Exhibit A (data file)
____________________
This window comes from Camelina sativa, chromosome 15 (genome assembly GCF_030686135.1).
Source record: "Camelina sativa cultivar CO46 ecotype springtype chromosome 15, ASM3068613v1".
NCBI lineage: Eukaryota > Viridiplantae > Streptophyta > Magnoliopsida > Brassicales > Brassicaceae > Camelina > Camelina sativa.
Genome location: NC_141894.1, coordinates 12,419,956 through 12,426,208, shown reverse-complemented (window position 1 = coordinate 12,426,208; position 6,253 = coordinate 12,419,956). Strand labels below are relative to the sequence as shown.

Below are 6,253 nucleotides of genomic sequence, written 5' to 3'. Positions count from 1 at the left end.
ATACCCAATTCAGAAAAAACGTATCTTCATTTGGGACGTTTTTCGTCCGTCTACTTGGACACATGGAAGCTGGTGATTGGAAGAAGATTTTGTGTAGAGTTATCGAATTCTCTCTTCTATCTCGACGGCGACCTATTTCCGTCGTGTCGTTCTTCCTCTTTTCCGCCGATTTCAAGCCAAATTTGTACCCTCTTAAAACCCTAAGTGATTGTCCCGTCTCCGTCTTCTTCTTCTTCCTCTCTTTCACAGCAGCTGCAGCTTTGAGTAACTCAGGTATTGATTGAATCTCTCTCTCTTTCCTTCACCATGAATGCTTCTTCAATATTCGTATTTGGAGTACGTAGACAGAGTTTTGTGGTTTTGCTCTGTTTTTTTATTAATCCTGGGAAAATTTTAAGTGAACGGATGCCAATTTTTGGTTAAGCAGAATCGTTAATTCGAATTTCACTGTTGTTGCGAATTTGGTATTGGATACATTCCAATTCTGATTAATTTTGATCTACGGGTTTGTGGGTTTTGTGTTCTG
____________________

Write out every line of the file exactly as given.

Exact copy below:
This window comes from Camelina sativa, chromosome 15 (genome assembly GCF_030686135.1).
Source record: "Camelina sativa cultivar CO46 ecotype springtype chromosome 15, ASM3068613v1".
NCBI lineage: Eukaryota > Viridiplantae > Streptophyta > Magnoliopsida > Brassicales > Brassicaceae > Camelina > Camelina sativa.
Genome location: NC_141894.1, coordinates 12,419,956 through 12,426,208, shown reverse-complemented (window position 1 = coordinate 12,426,208; position 6,253 = coordinate 12,419,956). Strand labels below are relative to the sequence as shown.

Below are 6,253 nucleotides of genomic sequence, written 5' to 3'. Positions count from 1 at the left end.
ATACCCAATTCAGAAAAAACGTATCTTCATTTGGGACGTTTTTCGTCCGTCTACTTGGACACATGGAAGCTGGTGATTGGAAGAAGATTTTGTGTAGAGTTATCGAATTCTCTCTTCTATCTCGACGGCGACCTATTTCCGTCGTGTCGTTCTTCCTCTTTTCCGCCGATTTCAAGCCAAATTTGTACCCTCTTAAAACCCTAAGTGATTGTCCCGTCTCCGTCTTCTTCTTCTTCCTCTCTTTCACAGCAGCTGCAGCTTTGAGTAACTCAGGTATTGATTGAATCTCTCTCTCTTTCCTTCACCATGAATGCTTCTTCAATATTCGTATTTGGAGTACGTAGACAGAGTTTTGTGGTTTTGCTCTGTTTTTTTATTAATCCTGGGAAAATTTTAAGTGAACGGATGCCAATTTTTGGTTAAGCAGAATCGTTAATTCGAATTTCACTGTTGTTGCGAATTTGGTATTGGATACATTCCAATTCTGATTAATTTTGATCTACGGGTTTGTGGGTTTTGTGTTCTG